Vital signs of the planet
NASA’s Earth Surface Mineral Dust Source Investigation (EMIT) mission aboard the International Space Station has produced its first mineral maps, providing detailed images that show surface composition in areas of northwestern Nevada and Libya in the Sahara Desert.
Windy desert areas such as these are the sources of fine dust particles which, when blown into the atmosphere, can heat or cool the surrounding air. But scientists have not been able to assess whether mineral dust in the atmosphere has global heating or cooling effects on local, regional and global scales. EMIT’s measurements will help them advance computer models and improve our understanding of the impacts of dust on climate.
EMIT scientists from NASA’s Jet Propulsion Laboratory in Southern California and the US Geological Survey created the maps to test the accuracy of the instrument’s measurements, a crucial first step in preparing for full science operations .
Installed on the space station in July, EMIT is the first of a new class of high-fidelity imaging spectrometers that collect data from space and produce higher quality data at higher volumes than previous instruments.
“Decades ago, when I was in college, it took 10 minutes to collect a single spectrum from a geological sample in the lab. EMIT’s imaging spectrometer measures 300,000 spectra per second, with superior quality said Robert Green, Principal Investigator at EMIT and Principal Investigator at JPL.
“The data we get from EMIT will allow us to better understand the Earth’s heating and cooling, and the role that mineral dust plays in this cycle. It’s promising to see the amount of data we’re getting from the mission in such a short time,” said Kate Calvin, NASA Chief Scientist and Senior Climate Advisor. “EMIT is one of seven Earth Science instruments on the International Space Station that is giving us more information about how our planet is being affected by climate change.”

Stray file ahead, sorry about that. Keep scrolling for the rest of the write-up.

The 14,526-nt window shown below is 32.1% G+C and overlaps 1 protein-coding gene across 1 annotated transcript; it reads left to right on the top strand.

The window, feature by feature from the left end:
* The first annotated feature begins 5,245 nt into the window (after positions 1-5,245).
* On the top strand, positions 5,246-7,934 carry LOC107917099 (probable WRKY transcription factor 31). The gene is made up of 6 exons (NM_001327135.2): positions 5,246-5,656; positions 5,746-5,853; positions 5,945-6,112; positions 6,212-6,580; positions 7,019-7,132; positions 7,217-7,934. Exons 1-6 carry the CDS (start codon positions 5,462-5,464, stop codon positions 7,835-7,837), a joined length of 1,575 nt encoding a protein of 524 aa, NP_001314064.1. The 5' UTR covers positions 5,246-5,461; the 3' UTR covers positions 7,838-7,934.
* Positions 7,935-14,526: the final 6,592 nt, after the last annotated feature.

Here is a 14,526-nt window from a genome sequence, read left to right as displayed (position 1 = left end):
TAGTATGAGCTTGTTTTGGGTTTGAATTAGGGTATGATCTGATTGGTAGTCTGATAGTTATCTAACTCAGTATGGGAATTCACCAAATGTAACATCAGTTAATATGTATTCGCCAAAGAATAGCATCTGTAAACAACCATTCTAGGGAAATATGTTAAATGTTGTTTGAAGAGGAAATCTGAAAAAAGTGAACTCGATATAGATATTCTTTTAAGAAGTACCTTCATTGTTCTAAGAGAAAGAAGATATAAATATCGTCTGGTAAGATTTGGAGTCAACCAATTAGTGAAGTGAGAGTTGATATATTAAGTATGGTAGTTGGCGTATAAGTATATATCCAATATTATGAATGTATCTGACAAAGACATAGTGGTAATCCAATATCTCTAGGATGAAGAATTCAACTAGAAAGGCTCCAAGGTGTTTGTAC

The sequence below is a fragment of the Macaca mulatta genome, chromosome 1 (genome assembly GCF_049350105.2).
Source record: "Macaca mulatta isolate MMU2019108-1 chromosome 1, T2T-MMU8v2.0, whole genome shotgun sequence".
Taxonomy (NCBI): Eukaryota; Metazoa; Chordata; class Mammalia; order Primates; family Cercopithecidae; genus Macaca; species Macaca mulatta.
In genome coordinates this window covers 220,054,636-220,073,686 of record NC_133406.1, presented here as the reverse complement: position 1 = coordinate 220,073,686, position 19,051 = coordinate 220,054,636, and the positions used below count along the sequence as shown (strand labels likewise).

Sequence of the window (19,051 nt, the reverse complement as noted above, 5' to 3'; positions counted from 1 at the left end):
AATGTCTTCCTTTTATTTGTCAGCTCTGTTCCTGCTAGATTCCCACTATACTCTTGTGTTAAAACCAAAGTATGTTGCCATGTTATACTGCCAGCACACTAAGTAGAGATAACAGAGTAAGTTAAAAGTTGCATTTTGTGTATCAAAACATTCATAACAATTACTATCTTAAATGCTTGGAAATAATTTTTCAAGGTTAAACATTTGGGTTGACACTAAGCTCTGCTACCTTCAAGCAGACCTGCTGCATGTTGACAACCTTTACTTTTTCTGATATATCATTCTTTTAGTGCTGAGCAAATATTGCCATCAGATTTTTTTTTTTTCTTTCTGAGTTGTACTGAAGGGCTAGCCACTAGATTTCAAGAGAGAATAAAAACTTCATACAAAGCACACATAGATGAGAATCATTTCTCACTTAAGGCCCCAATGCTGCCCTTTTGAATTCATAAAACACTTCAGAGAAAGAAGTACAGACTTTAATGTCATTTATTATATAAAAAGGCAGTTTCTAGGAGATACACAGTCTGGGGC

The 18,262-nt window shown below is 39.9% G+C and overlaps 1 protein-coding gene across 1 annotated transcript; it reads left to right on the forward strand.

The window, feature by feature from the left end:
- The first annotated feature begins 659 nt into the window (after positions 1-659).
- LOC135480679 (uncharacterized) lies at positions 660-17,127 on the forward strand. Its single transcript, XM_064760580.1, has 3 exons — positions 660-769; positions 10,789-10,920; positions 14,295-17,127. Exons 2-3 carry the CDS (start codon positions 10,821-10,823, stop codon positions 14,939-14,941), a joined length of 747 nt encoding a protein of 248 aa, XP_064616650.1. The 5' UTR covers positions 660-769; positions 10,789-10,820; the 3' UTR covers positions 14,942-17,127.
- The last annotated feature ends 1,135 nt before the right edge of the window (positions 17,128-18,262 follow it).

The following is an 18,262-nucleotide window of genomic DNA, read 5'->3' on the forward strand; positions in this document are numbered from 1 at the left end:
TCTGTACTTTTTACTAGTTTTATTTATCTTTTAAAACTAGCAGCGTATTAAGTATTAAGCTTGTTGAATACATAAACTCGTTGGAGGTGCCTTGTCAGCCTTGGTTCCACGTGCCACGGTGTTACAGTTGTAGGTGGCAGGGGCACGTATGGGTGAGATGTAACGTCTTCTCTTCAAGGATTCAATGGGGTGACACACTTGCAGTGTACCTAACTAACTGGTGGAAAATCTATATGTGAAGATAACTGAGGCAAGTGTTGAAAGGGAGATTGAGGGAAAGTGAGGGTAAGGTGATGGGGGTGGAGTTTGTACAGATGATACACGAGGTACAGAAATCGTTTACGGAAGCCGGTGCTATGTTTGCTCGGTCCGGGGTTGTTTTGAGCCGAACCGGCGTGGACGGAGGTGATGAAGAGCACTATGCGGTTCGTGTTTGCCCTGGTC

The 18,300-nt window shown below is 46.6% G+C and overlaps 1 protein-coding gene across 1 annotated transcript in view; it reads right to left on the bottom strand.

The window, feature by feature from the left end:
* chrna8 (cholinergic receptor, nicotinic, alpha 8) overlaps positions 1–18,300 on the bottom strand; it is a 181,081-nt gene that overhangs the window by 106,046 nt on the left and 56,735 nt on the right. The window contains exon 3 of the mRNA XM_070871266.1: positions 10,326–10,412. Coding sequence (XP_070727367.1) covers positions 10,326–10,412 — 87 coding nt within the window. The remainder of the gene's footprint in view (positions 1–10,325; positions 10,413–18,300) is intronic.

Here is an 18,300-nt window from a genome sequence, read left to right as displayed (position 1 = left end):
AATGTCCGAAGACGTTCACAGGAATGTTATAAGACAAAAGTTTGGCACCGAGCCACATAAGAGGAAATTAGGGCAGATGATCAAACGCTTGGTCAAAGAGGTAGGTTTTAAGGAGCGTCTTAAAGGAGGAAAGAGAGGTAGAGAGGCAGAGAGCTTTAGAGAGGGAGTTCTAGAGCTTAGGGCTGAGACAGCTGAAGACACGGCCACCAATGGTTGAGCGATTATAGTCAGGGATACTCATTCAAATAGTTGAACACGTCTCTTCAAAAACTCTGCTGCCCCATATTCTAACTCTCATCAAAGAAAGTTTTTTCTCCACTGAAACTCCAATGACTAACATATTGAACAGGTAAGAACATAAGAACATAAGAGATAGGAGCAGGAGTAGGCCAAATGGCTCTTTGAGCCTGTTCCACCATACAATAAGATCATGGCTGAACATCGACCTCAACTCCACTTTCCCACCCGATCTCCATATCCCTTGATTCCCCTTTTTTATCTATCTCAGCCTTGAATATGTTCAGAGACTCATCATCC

EMIT analyzes the light reflected from the Earth, measuring it at hundreds of wavelengths, from the visible to the infrared spectrum. Different materials reflect light in different wavelengths. Scientists use these patterns, called spectral fingerprints, to identify surface minerals and pinpoint their locations.
The Nevada map focuses on a mountainous area about 209 kilometers northeast of Lake Tahoe, revealing places dominated by kaolinite, a light-colored mineral whose particles scatter light upwards and cool the air when ‘they move through the atmosphere. The map and spectral fingerprint closely match those collected from aircraft in 2018 by the Airborne Visible/Infrared Imaging Spectrometer (AVIRIS), data that was verified at the time by geologists. Researchers use this comparison and others to confirm the accuracy of EMIT measurements.
The other mineral map shows significant amounts of kaolinite along with two iron oxides, hematite and goethite, in a sparsely populated part of the Sahara about 800 kilometers south of Tripoli. Darker-colored dust particles from areas rich in iron oxide strongly absorb the sun’s energy and heat the atmosphere, potentially affecting the climate.
Currently, there is little or no information on the composition of dust from parts of the Sahara. In fact, researchers only have detailed mineral information on about 5,000 soil samples from around the world, which forces them to make inferences about the composition of the dust.